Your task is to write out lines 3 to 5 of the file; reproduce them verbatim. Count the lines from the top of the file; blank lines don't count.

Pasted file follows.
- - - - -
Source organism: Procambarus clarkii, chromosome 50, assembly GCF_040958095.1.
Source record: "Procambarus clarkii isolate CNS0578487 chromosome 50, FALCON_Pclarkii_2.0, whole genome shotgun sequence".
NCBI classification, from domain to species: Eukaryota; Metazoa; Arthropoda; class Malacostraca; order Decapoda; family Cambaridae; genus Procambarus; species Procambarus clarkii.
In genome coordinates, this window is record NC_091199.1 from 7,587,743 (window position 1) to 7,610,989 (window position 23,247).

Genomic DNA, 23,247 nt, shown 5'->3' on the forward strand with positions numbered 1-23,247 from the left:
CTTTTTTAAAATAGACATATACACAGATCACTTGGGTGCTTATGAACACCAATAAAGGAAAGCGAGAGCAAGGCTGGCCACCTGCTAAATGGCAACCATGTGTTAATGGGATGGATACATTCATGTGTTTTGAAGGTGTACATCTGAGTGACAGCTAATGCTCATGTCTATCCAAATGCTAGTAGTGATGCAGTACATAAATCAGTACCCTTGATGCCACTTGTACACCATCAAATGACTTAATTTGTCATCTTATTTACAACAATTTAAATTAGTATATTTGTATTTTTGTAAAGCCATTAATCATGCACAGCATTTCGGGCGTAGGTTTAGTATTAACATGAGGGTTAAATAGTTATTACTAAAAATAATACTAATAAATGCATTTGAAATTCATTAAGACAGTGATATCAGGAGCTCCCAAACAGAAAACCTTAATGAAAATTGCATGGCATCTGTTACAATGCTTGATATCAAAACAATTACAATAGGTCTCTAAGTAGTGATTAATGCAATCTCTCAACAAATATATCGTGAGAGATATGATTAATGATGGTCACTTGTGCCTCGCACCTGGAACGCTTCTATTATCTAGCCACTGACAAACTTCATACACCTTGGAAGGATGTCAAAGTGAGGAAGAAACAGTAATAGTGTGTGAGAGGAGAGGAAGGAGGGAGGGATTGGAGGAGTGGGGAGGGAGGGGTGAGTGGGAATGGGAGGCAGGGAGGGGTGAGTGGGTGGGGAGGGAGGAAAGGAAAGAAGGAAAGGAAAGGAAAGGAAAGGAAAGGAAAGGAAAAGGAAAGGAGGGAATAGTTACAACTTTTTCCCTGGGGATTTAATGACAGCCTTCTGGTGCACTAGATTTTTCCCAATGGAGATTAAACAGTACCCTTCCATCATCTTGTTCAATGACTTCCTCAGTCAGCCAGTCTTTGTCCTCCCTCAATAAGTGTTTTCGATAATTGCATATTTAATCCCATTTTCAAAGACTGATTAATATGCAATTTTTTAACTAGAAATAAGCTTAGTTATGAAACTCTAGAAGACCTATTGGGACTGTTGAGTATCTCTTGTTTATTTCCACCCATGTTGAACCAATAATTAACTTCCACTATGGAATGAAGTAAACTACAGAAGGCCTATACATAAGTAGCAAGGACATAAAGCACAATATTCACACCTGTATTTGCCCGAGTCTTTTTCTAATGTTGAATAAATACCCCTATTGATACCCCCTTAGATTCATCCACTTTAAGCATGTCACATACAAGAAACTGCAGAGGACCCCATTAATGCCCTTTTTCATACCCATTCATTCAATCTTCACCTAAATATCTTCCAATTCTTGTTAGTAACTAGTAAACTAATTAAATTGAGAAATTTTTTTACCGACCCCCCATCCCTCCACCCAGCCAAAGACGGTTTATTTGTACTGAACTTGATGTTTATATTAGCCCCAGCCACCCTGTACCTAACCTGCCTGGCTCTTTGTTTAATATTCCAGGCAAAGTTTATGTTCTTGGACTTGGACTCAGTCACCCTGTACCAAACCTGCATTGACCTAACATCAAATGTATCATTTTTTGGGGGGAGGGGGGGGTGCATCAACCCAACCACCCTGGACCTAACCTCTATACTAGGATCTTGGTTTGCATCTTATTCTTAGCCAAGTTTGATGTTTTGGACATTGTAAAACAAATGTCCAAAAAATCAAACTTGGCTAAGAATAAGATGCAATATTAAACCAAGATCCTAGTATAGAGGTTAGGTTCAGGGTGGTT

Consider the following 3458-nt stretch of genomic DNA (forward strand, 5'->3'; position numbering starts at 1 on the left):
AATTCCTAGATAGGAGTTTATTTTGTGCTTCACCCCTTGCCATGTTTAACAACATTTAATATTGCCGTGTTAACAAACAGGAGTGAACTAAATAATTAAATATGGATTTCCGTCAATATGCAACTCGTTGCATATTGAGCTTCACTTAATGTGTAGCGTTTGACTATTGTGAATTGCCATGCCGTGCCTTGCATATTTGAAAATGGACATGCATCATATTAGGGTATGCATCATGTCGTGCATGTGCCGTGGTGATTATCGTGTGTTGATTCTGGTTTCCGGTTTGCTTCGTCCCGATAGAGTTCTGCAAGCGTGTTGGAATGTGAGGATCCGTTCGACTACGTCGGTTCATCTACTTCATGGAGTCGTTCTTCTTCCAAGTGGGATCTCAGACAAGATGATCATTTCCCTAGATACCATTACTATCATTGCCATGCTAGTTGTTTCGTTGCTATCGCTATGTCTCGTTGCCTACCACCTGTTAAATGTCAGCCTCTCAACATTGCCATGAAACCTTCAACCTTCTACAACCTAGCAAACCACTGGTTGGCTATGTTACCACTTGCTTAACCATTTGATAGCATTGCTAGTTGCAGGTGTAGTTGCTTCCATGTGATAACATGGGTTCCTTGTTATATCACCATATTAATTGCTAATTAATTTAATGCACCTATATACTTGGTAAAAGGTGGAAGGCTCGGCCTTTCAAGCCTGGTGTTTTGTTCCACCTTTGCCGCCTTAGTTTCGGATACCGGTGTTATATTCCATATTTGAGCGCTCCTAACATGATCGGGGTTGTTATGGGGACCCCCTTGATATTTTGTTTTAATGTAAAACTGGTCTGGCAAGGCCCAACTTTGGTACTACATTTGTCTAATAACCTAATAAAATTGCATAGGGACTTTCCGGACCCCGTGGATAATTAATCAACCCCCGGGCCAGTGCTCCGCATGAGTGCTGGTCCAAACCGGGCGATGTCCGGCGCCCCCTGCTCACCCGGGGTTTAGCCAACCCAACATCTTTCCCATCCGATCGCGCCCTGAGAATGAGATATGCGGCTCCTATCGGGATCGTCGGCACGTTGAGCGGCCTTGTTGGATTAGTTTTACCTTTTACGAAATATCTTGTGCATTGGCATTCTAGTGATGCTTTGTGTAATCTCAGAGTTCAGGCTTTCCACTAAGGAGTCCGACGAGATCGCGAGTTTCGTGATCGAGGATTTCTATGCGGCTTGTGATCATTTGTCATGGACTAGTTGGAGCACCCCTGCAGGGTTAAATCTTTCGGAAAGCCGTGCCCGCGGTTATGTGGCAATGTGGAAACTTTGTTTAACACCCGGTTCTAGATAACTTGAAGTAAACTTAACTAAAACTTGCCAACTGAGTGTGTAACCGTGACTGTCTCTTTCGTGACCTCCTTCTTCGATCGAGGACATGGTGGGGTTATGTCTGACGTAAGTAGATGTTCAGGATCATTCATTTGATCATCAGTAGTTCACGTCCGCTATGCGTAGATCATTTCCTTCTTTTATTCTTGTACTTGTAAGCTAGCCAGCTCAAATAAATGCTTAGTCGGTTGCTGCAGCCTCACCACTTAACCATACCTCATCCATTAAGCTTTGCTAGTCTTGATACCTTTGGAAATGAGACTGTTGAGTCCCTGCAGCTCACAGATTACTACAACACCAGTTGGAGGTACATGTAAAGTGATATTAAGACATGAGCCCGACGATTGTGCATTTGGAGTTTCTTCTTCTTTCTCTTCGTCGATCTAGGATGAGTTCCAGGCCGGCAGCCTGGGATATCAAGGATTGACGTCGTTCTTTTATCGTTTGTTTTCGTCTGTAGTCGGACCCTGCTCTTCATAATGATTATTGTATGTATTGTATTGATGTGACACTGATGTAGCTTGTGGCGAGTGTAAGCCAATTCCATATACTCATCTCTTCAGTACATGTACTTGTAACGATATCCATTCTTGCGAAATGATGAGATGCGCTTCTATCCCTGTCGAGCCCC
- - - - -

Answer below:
NCBI classification, from domain to species: Eukaryota; Metazoa; Arthropoda; class Malacostraca; order Decapoda; family Cambaridae; genus Procambarus; species Procambarus clarkii.
In genome coordinates, this window is record NC_091199.1 from 7,587,743 (window position 1) to 7,610,989 (window position 23,247).

Genomic DNA, 23,247 nt, shown 5'->3' on the forward strand with positions numbered 1-23,247 from the left: